Texas Tech professor, researcher leads presentation on native bird
The Lubbockites converged on Tech Terrace Park this weekend to get a unique perspective on nature.
Clint Boal, raptor specialist and award-winning Texas Tech professor, spoke about the ecology of the Mississippi Kite, including migration, foraging, semi-colonial nesting behavior, why they are here in Lubbock and why some are becoming sometimes aggressive.
During the Saturday morning presentation, spotting scopes and binoculars were available to share with attendees to better see the kites when perched or to put a telescope on a nest to view adults and chicks. .
Dr Boal is a Professor in the Department of Natural Resource Management at Texas Tech University and Deputy Director of the Cooperative Fish and Wildlife Research Unit of the Geological Society of the United States in Lubbock.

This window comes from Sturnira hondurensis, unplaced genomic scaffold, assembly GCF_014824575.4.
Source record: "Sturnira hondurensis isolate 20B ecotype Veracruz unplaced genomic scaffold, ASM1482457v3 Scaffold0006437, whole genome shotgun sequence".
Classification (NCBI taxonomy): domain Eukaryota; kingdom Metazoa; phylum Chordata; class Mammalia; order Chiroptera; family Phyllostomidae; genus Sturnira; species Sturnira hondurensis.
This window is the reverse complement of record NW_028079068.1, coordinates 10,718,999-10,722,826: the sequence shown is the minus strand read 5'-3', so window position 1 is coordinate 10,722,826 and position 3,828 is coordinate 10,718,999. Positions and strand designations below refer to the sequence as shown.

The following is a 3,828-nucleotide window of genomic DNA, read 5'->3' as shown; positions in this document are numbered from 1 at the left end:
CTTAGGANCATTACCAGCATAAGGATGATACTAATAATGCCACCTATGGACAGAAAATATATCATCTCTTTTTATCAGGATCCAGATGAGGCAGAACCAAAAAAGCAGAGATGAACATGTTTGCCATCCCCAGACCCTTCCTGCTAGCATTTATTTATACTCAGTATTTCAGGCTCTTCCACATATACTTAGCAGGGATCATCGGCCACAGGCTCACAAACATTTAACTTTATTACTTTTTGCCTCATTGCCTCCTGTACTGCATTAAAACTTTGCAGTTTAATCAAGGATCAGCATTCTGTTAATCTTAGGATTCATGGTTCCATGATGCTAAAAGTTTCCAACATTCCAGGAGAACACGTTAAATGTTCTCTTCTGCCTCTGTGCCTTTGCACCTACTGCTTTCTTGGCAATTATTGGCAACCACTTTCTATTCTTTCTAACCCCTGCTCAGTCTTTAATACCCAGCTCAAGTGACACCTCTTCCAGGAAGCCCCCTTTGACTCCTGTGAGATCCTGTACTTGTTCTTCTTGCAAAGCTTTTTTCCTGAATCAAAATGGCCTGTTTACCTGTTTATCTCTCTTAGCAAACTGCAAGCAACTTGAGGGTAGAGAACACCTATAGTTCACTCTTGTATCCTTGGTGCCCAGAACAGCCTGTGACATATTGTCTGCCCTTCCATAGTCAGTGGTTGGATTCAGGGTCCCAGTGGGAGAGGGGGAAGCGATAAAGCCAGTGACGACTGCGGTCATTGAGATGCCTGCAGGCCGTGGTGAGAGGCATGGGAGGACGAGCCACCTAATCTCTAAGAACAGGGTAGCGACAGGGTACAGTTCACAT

Boal is the recipient of the 2020 President’s Award from the Raptor Research Foundation.
A member of the falcon and eagle family, the “Mississippi Kite” originated in the southern Great Plains and was discovered in 1806 by Peter Custis, who was exploring the Red River which formed the southern limit of the Louisiana Purchase newly acquired, according to information provided by Texas Tech.
While traveling up the Red River, Custis spotted this new species “Falco” possibly near present-day Shreveport, Louisiana. In 1811, the ornithologist Alexander Wilson gave it its official name, “Falco Mississippiensis”
Additionally, Gail Barnes of the South Plains Wildlife Rehabilitation Center brought one of her group’s captive Mississippi kites so people could see one up close.